A popular assumption is that the same words convey the same meanings. This is generally only correct if both conversation partners belong to a common \emph{language network}, i.e., that they define their terms either among themselves or through close acquaintance\ifxetex.\footnote{Interesting\else~(interesting\fi~to note here is the theory that every person in the world is connected to every other person by approximately seven intermediate connections\ifxetex~\citep[cf.][]{Travers69anexperimental}.}\else, \cite[cf.][]{Travers69anexperimental}).\fi{}



The last example is handling references. In a printed book, you can add a quotation page at the end to list the sources of individual quotes. This is possible because you can quickly jump to the end of the book and back using a page number, while in an e-book, you have no fixed page numbers and have to rely on links:




\ifxetex\label{epicurus-philosophy-quote}\else\citep[p.~53]{epicurus}\fi



### Tex4ht Configuration

If you plan to use the template, feel free to skip this section.

tex4ht   tex4ht is a tool to translate LaTeX code into a HTML document.

On the Overleaf platform, no separate installation for tex4ht is needed. All you need to do is include it in your workflow. In Overleaf , this is done by adding a file named “latexmkrc” in the main directory (and thus overriding the default Overleaf one) of your project and adding a configuration file.

 Figure 7.1: Build chain using different tools to produce different output formats.

latexmk   latexmk is the build tool Overleaf uses to automatically build your LaTeX project. The configuration file latexmkrc can be used to override build settings or add a hook to another compiler (like tex4ht to generate HTML output in addition to the PDF).

First, let us create the latexmkrc file in the main directory of your project and insert this code (depending on your project, if you are not using the template, you might need additional settings fromhttps://www.overleaf.com/help/216-how-does-overleaf-compile-my-project):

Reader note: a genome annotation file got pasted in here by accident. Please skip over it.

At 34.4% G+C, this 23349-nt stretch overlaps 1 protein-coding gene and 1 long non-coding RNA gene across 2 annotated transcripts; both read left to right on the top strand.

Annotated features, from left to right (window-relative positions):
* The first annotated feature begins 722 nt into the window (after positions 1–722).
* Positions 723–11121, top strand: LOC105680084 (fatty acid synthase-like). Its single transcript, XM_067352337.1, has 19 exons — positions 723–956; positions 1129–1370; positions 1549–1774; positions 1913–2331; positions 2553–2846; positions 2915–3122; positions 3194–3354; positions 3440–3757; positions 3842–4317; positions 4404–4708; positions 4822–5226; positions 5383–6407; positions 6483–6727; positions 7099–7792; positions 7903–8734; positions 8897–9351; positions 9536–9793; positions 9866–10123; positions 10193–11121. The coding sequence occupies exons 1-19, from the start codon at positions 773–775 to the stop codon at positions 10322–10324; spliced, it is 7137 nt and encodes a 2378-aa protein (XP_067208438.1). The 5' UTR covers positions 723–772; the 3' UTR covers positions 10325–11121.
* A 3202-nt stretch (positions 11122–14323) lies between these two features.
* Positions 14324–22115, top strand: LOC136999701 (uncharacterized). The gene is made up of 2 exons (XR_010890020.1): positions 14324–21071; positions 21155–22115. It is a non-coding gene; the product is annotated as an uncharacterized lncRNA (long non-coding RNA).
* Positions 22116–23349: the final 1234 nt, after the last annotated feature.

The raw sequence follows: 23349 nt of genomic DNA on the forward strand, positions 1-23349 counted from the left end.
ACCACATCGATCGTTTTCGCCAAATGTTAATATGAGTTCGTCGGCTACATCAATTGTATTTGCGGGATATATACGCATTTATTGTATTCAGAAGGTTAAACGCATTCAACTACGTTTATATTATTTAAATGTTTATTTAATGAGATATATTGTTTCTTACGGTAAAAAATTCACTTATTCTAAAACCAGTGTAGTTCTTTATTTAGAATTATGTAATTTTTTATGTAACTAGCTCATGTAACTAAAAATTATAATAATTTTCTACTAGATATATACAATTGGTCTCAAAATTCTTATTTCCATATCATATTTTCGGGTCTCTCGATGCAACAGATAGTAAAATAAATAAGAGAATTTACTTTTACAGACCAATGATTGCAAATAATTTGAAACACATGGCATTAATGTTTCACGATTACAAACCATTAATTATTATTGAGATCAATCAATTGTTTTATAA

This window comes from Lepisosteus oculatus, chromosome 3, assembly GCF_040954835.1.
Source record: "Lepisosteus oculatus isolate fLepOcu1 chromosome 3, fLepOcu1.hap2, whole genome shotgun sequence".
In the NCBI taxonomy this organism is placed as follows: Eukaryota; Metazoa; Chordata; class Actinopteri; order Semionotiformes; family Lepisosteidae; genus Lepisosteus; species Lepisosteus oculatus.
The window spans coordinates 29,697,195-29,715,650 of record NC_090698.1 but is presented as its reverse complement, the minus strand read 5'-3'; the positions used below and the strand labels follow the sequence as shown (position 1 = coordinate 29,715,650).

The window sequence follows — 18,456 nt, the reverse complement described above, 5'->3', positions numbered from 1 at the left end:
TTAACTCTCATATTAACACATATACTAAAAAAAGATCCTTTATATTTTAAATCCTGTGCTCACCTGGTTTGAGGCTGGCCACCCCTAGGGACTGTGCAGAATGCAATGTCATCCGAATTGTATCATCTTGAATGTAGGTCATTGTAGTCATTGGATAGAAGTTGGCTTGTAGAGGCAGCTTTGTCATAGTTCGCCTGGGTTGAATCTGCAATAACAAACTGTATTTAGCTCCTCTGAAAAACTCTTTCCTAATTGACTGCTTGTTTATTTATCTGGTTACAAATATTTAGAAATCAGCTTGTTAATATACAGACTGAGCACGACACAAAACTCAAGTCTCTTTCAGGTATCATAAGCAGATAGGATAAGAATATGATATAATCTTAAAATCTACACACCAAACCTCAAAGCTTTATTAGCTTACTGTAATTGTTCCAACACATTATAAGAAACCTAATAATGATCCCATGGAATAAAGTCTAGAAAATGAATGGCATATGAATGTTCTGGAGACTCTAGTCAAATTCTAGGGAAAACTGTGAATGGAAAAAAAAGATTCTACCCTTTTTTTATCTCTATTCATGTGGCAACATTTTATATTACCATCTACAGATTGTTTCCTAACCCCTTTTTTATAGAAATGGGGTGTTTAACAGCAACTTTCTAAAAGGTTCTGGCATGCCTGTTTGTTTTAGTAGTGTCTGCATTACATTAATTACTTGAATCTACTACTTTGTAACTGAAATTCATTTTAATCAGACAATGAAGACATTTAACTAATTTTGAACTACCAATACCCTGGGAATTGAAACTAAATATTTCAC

$pdflatex = "htlatex %S \"htlatex.cfg,MyFonts,NoFonts\" \"\" \"\" -shell-escape > output.txt; pdflatex -synctex=1 %O %S";  This creates a hook in the compilation chain of LaTeX (LaTeX calls$pdflatex at the end of the compilation). All this does is call htlatex before calling pdflatex, giving you an HTML output in addition to the PDF output. It also writes the output of the compilation of htlatex to a new file called output.txt to be used for debugging.

When all compiles, the HTML and debug files will not show up within Overleaf . Instead, you have to actually download the output files (use the drop-down menu at the bottom left in the project window, “DOWNLOAD AS ZIP” and “Input and Output Files”). There, you should check if there is an HTML file in the main directory. That is your converted LaTeX document! You can now easily copy and paste the whole document or parts of it into, for example, a WordPress post and publish it online.

If there is no HTML file, double-check for any errors within Overleaf and check the output.txt. If you cannot make sense of it, just let us know, we can help!

Converting that HTML file into a real e-book format like MOBI, or EPUB takes some extra effort as we need to adjust the settings, take care of the table of contents, add a cover, and optimize our images. We will go over this in Chapter 8.

### HTML Output Formatting

Unfortunately, tex4ht cannot do a 1:1 conversion simply because printed books are based on pages while HTML documents and e-books are continuous texts. Also, formatting, spacing, and images are handled differently, so we need to configure this separately. In the listing above, you can see a reference to htlatex.cfg—that is where the tex4ht configuration resides: